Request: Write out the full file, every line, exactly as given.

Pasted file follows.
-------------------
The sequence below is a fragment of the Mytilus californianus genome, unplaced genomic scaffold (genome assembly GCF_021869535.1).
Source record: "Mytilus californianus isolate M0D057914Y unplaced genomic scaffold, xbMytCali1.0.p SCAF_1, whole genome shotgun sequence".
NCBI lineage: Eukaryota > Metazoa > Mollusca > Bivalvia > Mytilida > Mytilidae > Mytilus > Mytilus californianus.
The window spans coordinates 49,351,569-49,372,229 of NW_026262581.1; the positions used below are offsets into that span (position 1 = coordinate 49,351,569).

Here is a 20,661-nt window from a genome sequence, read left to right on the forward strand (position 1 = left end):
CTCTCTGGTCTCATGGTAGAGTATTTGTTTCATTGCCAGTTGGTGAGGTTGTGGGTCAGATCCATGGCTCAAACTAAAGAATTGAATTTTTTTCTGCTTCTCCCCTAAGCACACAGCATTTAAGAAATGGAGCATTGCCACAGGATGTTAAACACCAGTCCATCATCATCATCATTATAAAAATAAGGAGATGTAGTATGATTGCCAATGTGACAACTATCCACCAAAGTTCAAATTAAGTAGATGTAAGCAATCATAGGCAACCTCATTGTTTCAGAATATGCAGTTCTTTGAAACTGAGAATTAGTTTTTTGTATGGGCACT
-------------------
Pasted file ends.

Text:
The sequence below is a fragment of the Mytilus californianus genome, unplaced genomic scaffold (genome assembly GCF_021869535.1).
Source record: "Mytilus californianus isolate M0D057914Y unplaced genomic scaffold, xbMytCali1.0.p SCAF_1, whole genome shotgun sequence".
NCBI lineage: Eukaryota > Metazoa > Mollusca > Bivalvia > Mytilida > Mytilidae > Mytilus > Mytilus californianus.
The window spans coordinates 49,351,569-49,372,229 of NW_026262581.1; the positions used below are offsets into that span (position 1 = coordinate 49,351,569).

Here is a 20,661-nt window from a genome sequence, read left to right on the forward strand (position 1 = left end):
CTCTCTGGTCTCATGGTAGAGTATTTGTTTCATTGCCAGTTGGTGAGGTTGTGGGTCAGATCCATGGCTCAAACTAAAGAATTGAATTTTTTTCTGCTTCTCCCCTAAGCACACAGCATTTAAGAAATGGAGCATTGCCACAGGATGTTAAACACCAGTCCATCATCATCATCATTATAAAAATAAGGAGATGTAGTATGATTGCCAATGTGACAACTATCCACCAAAGTTCAAATTAAGTAGATGTAAGCAATCATAGGCAACCTCATTGTTTCAGAATATGCAGTTCTTTGAAACTGAGAATTAGTTTTTTGTATGGGCACT